The group piloting the restoration of Windsor’s beloved Lancaster Bomber says the plane will be reassembled by 2024, in time for the 100th anniversary of the Royal Canadian Air Force.
If the plane is rebuilt by April 2024 — the month the RCAF was officially formed through royal assent — the project will be two years ahead of schedule. But it may not feel like it to the people who spent the last 15 years working on it through public scrutiny and some controversy.
One of the biggest controversies has reared up again with complaints that stabilizers sent to Britain in a parts-swapping agreement were never returned. But Don Christopher, president of the Canadian Aviation Museum, said Tuesday they were returned more than a year ago.
“The stabilizers went to the U.K. as per city council’s request,” he said. “They arrived back here last summer before the deadline. They are in our quonset hut and they are ready to go back on the airplane. There are no missing parts of the airplane.
“Everything is here that we need to put it back together.”
Windsor city council made the contentious decision in 2016 to send the Lancaster’s stabilizers to the U.K. in exchange for similar parts.
The issue at the time was that the Battle of Britain Memorial Flight Lancaster had stabilizers that were in good condition but were close to surpassing the amount of flying time allowed by British law.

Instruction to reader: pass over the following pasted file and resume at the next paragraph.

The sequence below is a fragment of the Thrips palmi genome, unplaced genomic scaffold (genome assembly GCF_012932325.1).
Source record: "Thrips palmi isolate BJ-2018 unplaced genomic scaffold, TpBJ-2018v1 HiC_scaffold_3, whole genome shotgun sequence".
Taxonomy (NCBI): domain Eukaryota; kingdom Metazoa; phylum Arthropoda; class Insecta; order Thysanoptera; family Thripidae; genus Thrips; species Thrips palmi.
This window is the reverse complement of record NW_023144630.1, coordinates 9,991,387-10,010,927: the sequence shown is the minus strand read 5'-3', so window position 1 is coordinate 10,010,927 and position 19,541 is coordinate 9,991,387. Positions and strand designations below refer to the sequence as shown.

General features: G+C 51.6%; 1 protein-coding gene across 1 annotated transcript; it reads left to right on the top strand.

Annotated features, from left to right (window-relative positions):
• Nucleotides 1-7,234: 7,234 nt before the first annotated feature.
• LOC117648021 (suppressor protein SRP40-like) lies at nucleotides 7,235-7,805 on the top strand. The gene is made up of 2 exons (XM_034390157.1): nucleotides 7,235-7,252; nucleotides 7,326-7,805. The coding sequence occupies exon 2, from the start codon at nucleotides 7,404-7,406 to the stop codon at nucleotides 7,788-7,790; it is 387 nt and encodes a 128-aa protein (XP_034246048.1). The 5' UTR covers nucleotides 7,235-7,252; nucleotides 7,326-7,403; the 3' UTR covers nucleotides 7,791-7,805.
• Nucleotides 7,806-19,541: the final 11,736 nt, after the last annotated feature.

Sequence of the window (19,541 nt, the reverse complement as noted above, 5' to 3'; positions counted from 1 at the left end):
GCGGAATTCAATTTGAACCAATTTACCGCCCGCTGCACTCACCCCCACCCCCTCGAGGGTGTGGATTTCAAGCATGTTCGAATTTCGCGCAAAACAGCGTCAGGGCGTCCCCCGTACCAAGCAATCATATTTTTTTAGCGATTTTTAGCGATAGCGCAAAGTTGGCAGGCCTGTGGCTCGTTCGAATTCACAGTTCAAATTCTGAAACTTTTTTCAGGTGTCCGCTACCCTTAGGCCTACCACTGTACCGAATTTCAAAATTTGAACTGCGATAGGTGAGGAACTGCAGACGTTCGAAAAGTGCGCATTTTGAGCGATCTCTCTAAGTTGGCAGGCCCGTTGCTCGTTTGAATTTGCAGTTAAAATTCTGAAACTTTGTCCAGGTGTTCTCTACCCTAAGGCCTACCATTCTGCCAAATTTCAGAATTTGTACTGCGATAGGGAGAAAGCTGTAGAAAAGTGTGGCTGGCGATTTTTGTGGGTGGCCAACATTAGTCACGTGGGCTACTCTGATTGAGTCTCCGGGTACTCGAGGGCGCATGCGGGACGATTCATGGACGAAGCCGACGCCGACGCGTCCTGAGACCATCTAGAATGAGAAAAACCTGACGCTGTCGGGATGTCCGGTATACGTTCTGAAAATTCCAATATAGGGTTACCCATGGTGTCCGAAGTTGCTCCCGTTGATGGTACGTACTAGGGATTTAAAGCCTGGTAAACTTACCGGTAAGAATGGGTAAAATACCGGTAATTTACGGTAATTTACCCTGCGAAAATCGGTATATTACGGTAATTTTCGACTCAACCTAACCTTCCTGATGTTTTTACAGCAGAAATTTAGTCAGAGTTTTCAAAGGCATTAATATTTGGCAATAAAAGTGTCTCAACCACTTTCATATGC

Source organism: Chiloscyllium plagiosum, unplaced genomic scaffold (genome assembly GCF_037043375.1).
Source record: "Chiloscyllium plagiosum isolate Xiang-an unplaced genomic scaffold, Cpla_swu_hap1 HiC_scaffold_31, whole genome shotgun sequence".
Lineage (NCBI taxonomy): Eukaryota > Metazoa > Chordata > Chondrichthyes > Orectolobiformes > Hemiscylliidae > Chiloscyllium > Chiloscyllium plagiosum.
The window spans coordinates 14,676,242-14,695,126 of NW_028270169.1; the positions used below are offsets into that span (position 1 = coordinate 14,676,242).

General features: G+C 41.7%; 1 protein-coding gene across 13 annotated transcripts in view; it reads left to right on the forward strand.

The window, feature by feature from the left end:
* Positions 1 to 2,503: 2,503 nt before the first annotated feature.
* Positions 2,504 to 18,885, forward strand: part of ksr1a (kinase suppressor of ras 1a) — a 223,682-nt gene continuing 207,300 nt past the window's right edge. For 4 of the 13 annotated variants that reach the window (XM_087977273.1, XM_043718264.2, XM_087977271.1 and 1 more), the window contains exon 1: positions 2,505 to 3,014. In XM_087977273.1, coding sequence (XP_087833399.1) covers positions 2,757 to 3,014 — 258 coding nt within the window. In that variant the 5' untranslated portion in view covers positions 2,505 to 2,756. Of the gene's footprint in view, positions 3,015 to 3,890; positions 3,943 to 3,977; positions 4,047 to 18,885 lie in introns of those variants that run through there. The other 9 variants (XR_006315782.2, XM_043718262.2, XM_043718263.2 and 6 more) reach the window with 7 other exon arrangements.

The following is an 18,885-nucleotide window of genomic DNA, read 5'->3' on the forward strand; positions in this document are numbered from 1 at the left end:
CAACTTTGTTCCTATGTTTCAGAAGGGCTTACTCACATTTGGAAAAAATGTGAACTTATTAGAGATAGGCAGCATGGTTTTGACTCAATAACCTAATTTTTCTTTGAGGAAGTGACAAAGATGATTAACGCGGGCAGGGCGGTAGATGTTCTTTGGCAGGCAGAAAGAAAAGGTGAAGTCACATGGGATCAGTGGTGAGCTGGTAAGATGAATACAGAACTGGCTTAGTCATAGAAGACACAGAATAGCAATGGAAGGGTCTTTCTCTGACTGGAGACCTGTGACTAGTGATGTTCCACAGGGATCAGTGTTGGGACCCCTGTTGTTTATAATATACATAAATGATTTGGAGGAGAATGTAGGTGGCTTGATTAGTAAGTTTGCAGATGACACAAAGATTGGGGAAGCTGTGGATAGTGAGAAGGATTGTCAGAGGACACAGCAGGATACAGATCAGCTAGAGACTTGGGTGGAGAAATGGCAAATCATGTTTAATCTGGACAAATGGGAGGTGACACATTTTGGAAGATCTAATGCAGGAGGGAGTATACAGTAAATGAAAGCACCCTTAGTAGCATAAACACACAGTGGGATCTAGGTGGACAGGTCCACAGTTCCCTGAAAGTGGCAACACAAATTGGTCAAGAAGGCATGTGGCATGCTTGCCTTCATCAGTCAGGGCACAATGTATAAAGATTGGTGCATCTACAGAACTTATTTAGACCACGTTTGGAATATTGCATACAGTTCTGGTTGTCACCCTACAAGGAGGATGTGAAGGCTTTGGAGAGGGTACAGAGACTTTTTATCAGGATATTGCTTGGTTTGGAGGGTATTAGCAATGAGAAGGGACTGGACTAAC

The thought was that Windsor’s stabilizers had been partially restored and would be ready for flight much quicker. Since Windsor’s Lancaster was being restored as a showpiece with no intention of sending it into the skies, council voted to make a trade.
Windsor delivered its stabilizers. The ones from Britain were supposed to arrive here by 2018, but didn’t.
After getting a look at the Windsor parts, Christopher said the U.K’s Royal Air Force decided to stick with their own. They returned the Windsor pieces last year.
“Theirs would have been better (for us) but they wanted to keep theirs,” he said. “That was part of the arrangement with the city that we would either get ours back in as good condition or get theirs. They elected to give us ours back.”
Christopher said there will be some work to do after 2024, such as painting and putting on wing tips, but the plane should be largely finished by then.
The local aircraft is one of only 17 Lancasters still in existence. Only two are airworthy. The city joined with a group of former airmen from Windsor’s Air Force Club to buy the Lancaster from the Canadian government in 1964 for $1,250.
The bomber was placed on a giant pedestal at Jackson Park as the centrepiece of a memorial to 401 local airmen who died during the Second World War. It was officially dedicated in July 1965.
The badly deteriorating plane was removed from Jackson Park after four decades out in the elements, and a massive restoration project began in 2006.
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With the runway now in sight after a long restoration mission, discussions have turned to where the Lancaster’s permanent home will be. Christopher said the museum is hoping it remains in their hangar, but that will be up to the city.
“We’re in the initial discussions on the long-term options of what needs to be done or could be done for the Lancaster for long-term,” said Michelle Staadegaard, the city’s manager of culture and events. “In the end it will be up to council on what they would like to see.”